PITCAIRN ISLANDERS, WHOSE ANCESTORS ONCE HID AWAY FROM
THE WORLD NOW SAY 'COME VISIT US.'
PITCAIRN ISLAND, SOUTH PACIFIC OCEAN,
April 26,2009 ----- On the eve of the 220th anniversary of the famed mutiny at
sea that led to its becoming a hiding place from the world, tiny Pitcairn is now
inviting the world to its shores.
On April 28, 1789, sailors aboard the
British naval vessel H.M.S. Bounty, revolted against their captain while
the ship was sailing among the Tongan islands. To escape punishment, a number
of them fled to remote Pitcairn island. It was nearly two decades later before
the world knew the mutineers had settled on the then uninhabited island.
Pitcairn Island's some 60 inhabitants, 51 of whom are descendants of the mutineers,
is saying to the world, "Come visit us."
as a premier get-away-from-it-all vacation spot, the island is gearing up to accommodate
tourists who want a taste of adventure along with the leisure one finds at everyday
tourist attractions. An important aspect of Pitcairn's allure, say former visitors,
is the ease with which one can be alone with nature and the sea there.
difficult of travel to and from Pitcairn is being solved with the start of a shipping
service from New Zealand and Mangareva in the Gambier Islands of French Polynesia.
Stoney Creek Shipping Company in New Zealand plans the September 2009 start of
a passenger-freight service that will allow tourist visits of three, eight, 24,
60 or 90-day visits to the island.
The Mangareva to Pitcairn trips involve
a once-a-week Air Tahiti flight from Papeete, Tahiti, to Mangareva, and then a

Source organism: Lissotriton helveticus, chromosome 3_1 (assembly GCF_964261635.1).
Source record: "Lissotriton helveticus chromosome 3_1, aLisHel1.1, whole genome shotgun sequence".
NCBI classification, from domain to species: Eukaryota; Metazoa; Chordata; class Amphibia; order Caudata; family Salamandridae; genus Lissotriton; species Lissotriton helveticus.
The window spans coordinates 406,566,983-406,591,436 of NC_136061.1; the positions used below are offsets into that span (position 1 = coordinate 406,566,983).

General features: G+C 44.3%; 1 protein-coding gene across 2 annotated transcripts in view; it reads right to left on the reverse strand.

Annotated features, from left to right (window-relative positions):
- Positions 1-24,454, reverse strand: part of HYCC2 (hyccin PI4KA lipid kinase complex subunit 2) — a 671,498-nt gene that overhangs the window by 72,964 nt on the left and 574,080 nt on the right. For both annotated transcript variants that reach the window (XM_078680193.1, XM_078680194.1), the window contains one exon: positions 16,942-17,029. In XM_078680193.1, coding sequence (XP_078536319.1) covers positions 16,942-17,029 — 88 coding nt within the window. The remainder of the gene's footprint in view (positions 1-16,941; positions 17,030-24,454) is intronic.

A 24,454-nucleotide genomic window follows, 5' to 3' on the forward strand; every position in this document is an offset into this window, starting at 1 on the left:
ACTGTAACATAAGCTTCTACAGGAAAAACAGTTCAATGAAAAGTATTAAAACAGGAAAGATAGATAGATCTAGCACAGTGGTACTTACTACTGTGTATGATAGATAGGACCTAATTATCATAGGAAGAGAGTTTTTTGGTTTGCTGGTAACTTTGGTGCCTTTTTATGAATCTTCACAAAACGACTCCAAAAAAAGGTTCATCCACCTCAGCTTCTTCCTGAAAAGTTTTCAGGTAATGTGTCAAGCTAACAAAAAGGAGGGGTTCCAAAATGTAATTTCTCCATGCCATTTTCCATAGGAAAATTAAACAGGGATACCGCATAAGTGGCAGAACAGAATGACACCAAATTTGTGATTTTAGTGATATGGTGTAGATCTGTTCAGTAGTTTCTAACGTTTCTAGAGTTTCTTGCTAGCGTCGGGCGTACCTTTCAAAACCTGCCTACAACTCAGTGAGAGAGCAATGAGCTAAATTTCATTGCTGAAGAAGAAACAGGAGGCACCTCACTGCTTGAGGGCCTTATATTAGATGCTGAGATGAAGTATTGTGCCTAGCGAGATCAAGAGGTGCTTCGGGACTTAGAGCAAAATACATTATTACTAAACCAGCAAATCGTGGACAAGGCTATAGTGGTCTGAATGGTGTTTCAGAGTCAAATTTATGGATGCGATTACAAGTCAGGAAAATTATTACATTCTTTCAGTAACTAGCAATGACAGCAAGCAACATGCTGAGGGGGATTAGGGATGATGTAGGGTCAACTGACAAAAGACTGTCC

two-day voyage by ship to the 300-mile distant Pitcairn.
Already more than
half a dozen cruise ship companies are calling for short visits at Pitcairn as
part of their South Seas itineraries. Through the peaceful, friendly atmosphere
found in these usually less than a daylong visits, a number of the passengers
are drawn back to the island for longer stays.
The adventure part of a Pitcairn
vacation includes an always adventurous ride in a island longboat from the ship
to shore through often heavy surf in to the tiny, rocky inlet at Bounty Bay. Scaling
the towering cliffs that surround the island can make for additional heart-stopping
adventure, as can fishing expeditions in the fish-rich Pitcairn waters, or longboat
travel to Henderson or Oeno islands of the Pitcairn group.
Though it is
still considered one of the world's most remote islands, Pitcairn is Internet
connected and has telephone service. It has plans for windpower to provide electricity
on a 24-hour-a-day basis. Its health service center is physician staffed, although
the closest hospital is 1,200 miles away at Papeete.
Pitcairn visitors stay
in islanders' homes, eat the delicious home-cooked foods that come from stone
and more modern ovens. A unique Pitcairn custom has been that at whatever home
one finds himself near at meal time, he or she is welcomed to come in and enjoy
the bounty of the table.
Among many other island attractions are a museum
that is loaded with artifacts, relics from H.M.S. Bounty, and historical
At other sites on Pitcairn visitors can view cannons taken from
the Bounty, anchors from nearby shipwrecks, various historical plaques.
Visitors also enjoy an eco-walk containing many native plans and trees, and a
visit to the grave of John Adams, last of the Bounty mutineers who is credited
with saving the small Pitcairn colony from extinction in the early 1800s.
Though only roughly one mile wide by two miles long, those who trek through Pitcairn's
wooded valleys and or lofty peaks get the impression of a much larger place. In
hiking the lands away from the small village of Adamstown, one might come upon
one or more of the island's small army of wild goats, or perhaps even catch a
glimpse of Ms. Turpen, Pitcairn's solitary Galapagos giant tortoise, a sometimes
raider of the islanders' gardens.
Pitcairn Islands Study Center, 1 Angwin
Ave., Angwin, CA, USA. Herbert Ford, 707-965-6625, 707-965-2047, Fax: 707-965-6504,
Email: firstname.lastname@example.org, Website: http://library.puc.edu/pitcairn